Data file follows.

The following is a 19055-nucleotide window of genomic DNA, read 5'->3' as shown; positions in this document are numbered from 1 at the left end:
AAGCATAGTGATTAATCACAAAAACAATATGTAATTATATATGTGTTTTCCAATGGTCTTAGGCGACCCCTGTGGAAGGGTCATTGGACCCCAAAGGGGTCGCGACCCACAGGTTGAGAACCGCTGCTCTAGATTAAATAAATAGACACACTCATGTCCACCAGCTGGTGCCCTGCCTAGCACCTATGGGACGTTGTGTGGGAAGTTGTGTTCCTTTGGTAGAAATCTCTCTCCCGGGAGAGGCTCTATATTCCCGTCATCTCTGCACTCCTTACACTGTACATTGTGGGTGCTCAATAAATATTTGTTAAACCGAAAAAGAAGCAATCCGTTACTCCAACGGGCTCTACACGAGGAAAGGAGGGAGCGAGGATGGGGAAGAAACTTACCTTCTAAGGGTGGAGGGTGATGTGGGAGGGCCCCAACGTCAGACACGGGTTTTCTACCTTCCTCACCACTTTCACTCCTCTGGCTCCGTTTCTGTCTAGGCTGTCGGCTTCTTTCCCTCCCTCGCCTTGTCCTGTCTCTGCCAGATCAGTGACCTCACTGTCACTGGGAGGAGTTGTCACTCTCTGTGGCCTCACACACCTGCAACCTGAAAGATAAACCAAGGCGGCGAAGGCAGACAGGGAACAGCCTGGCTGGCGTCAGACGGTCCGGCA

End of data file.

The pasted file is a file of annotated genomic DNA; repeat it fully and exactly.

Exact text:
The following is a 19055-nucleotide window of genomic DNA, read 5'->3' as shown; positions in this document are numbered from 1 at the left end:
AAGCATAGTGATTAATCACAAAAACAATATGTAATTATATATGTGTTTTCCAATGGTCTTAGGCGACCCCTGTGGAAGGGTCATTGGACCCCAAAGGGGTCGCGACCCACAGGTTGAGAACCGCTGCTCTAGATTAAATAAATAGACACACTCATGTCCACCAGCTGGTGCCCTGCCTAGCACCTATGGGACGTTGTGTGGGAAGTTGTGTTCCTTTGGTAGAAATCTCTCTCCCGGGAGAGGCTCTATATTCCCGTCATCTCTGCACTCCTTACACTGTACATTGTGGGTGCTCAATAAATATTTGTTAAACCGAAAAAGAAGCAATCCGTTACTCCAACGGGCTCTACACGAGGAAAGGAGGGAGCGAGGATGGGGAAGAAACTTACCTTCTAAGGGTGGAGGGTGATGTGGGAGGGCCCCAACGTCAGACACGGGTTTTCTACCTTCCTCACCACTTTCACTCCTCTGGCTCCGTTTCTGTCTAGGCTGTCGGCTTCTTTCCCTCCCTCGCCTTGTCCTGTCTCTGCCAGATCAGTGACCTCACTGTCACTGGGAGGAGTTGTCACTCTCTGTGGCCTCACACACCTGCAACCTGAAAGATAAACCAAGGCGGCGAAGGCAGACAGGGAACAGCCTGGCTGGCGTCAGACGGTCCGGCA